Australia Needs Another 280,000 Skilled Workers by 2025

Over the past week alone a mixture of Clients, colleagues and mates have shared with me their troubles with the ongoing talent shortage in Australia. These gaps range from a lack of cleaners, lorry drivers, bar staff and beauty therapists, through to critical HR and business related roles. And yes Recruiters and Talent Acquisition Specialists were very much top of that list!

It was timely therefore to read the following article in the AFR by Jacob Greber from a couple of weeks ago, highlighting the sheer magnitude of the talent shortage we are facing in this country right now. Specifically the article focuses on the talent shortage in tech, and that as a country we need to source a mere 280,000 skilled workers in the next 3 years!

It got me thinking about the challenges all businesses face around their people gaps and what they are doing to solve for this issue. Allowing flexible working is an obvious one, but also investing in learning and capability functions to enable staff to retrain is surely an inevitable area of growth in People & Culture teams.

Whatever the solution, the problem still remains for now. Savvy businesses over the next few years will be doing everything in their power to support and foster the staff they have, creating an environment that people want to work in. With the number of jobs on the market, and an increasing belief that 2022 is and will be an employee-driven year, solidifying the foundation of what you already have may to be the place to start.

Australia’s near-insatiable need for foreign skilled workers could be alleviated by allowing students to stay longer than two years, as well as creating more flexible office practices made possible by the pandemic, said three top human resources tech specialists.

With around 860,000 people in the country engaged in some kind of technology job – a figure set to rise to one million by 2025 and 1.2 million by 2030 – software engineering is now a more common job than hairdressing or plumbing, said Tech Council of Australia chief executive office Kate Pounder.

Accounting for retirements, that means the country needs 280,000, of which around half can come from retraining, with the rest coming from newly-trained workers as well from migration, she said.

“I know there’s been a lot of discussion about skill shortages,” Ms Pounder told The Australian Financial Review Business Summit. “But the thing about solving these jobs is that it solves problems across the economy.”

Preeti Bajaj, chief executive of Adecco Group’s Australian business, urged Australian policymakers and companies to think of skills training as an investment that would deliver a return.

That would enable investors to fund reskilling, in return for tax offsets, which would ultimately be funded via higher wages that governments will tax.

“I encourage every CEO and every chief human resources officer in our country to think about this,” Ms Bajaj said.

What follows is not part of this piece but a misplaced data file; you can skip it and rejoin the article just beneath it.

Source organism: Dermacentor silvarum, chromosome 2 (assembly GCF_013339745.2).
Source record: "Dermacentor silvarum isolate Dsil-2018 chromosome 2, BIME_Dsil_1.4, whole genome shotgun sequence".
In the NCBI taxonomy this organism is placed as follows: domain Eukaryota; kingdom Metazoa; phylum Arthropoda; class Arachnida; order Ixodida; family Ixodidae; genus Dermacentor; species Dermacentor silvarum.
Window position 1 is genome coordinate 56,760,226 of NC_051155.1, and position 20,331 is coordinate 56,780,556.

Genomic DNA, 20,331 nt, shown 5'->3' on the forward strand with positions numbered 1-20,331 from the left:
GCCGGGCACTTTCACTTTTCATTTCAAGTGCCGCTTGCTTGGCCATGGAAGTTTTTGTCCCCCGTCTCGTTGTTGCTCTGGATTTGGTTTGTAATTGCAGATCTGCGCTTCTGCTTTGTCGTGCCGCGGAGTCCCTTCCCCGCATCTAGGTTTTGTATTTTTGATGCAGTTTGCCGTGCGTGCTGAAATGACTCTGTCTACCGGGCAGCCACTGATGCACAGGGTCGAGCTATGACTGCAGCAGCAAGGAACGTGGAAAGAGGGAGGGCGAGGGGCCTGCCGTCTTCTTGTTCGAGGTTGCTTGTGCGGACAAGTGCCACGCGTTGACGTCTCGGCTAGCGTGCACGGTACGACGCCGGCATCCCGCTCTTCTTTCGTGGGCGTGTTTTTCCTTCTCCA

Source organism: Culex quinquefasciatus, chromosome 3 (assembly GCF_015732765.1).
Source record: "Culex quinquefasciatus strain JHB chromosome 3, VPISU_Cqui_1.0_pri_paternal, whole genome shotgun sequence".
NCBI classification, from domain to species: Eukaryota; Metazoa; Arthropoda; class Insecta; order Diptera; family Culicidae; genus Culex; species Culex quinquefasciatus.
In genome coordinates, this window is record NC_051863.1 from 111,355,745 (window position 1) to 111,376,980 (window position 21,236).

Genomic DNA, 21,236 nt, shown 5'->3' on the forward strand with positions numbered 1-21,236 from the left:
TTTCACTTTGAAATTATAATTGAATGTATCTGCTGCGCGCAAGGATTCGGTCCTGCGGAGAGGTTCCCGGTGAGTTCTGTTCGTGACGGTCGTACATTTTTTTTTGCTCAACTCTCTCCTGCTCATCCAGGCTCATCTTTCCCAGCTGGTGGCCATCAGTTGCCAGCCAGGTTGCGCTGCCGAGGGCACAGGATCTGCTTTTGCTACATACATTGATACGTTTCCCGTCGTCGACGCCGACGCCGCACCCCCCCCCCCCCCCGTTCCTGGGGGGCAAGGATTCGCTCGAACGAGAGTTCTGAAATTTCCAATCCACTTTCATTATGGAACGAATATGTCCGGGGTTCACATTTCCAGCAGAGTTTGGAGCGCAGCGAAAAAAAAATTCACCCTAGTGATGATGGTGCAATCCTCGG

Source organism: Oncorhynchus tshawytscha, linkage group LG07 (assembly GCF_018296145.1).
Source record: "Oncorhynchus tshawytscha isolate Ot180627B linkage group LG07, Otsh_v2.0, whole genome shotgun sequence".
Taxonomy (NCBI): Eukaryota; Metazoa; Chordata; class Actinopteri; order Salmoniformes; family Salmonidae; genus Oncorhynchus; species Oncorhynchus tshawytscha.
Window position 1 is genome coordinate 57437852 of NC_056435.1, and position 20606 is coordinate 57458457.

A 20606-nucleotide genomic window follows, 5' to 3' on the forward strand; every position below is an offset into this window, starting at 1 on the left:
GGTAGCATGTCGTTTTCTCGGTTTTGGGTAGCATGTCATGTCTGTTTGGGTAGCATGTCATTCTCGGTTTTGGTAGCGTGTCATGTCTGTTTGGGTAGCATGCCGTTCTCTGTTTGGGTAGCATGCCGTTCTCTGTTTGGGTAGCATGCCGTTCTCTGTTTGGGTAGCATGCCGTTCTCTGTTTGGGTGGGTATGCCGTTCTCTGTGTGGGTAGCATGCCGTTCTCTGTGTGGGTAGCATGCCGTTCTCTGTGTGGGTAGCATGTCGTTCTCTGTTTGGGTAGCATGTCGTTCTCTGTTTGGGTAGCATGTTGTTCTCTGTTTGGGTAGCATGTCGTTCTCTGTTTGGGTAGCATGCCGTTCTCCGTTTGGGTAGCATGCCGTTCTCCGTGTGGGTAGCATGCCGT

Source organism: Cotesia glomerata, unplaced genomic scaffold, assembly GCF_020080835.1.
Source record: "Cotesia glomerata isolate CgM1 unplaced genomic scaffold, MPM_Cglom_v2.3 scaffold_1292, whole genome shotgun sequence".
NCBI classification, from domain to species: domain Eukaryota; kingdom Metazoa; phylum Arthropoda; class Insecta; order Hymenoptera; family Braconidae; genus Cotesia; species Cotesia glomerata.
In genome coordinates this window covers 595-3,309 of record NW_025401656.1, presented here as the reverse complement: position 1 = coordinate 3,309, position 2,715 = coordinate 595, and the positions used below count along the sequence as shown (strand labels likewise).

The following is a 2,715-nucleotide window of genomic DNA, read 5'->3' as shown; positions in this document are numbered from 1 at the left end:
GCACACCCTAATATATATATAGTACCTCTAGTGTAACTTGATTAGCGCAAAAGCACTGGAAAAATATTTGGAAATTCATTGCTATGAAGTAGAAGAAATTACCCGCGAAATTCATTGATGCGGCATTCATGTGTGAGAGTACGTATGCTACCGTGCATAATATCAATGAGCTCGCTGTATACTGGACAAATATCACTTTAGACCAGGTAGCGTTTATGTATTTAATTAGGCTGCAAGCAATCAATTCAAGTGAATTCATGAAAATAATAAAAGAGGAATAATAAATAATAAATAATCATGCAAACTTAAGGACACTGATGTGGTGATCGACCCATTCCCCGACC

Having experienced skilled migration firsthand, Ms Preeti said, “speed is of the essence”.

Preeti also said there should be more options for permanent settlement, instead of bringing in skilled workers only to send them back overseas.

“I urge the leaders of the business world to ask our government to change,” she says.

Dominic Price, work futurist at Atlassian, said remote working opened a huge new talent pool for the fast-growing 20-year-old company, which doubled in size over the past 18 months.

“That wasn’t doubling hiring around a small sphere of Sydney,” Mr Price said. “That was hiring across the world because we’ve opened up what used to feel like borders.”

“And I think if we can do that with education, as well as hiring, you get that diversity of talent.”

Mr Price said that the experience of the past two years has convinced him that flexibility in workplaces needs to be continued.

“I have never advocated, and nor will I ever advocate, for fully remote work.”

But employers need to think about how “do you enable people to build their own adventure, so that we get the right time together when we want, and we have the time apart to do our deep work”.

“It’s not actually a young versus old. It’s more of a mindset thing,” he said.

Rather than dictate days of office work per week, Atlassian, he said, organises at least four times a year for the company to bring staff together for non-work activities.

Those activities, which might include team building, bonding and development, will mean “people can go and live where they want to and live their best life and be a great colleague”.

“And so we can still do that and learn and develop and grow that minimum of four times a year doesn’t mean that all of our staff spend 256 days of the year at home and then come in four days a year.

“It means ‘you do you’, but we’ve got some people who are coming in five days a week.”

“For me, I find one or two days a week, some weeks and other weeks. I’m like home is good, right? I’m way more effective at home. Other weeks I need to be in the office.

“It’s not about telling me how I should work and making that consistent every single week of the year because work isn’t that consistent.

“So if we trust our knowledge workers, we trust our humans, build your adventure with some boundaries.

“The sooner we get rid of this construct, that Brenda physically being at her desk means Brenda’s working, that construct is outdated.”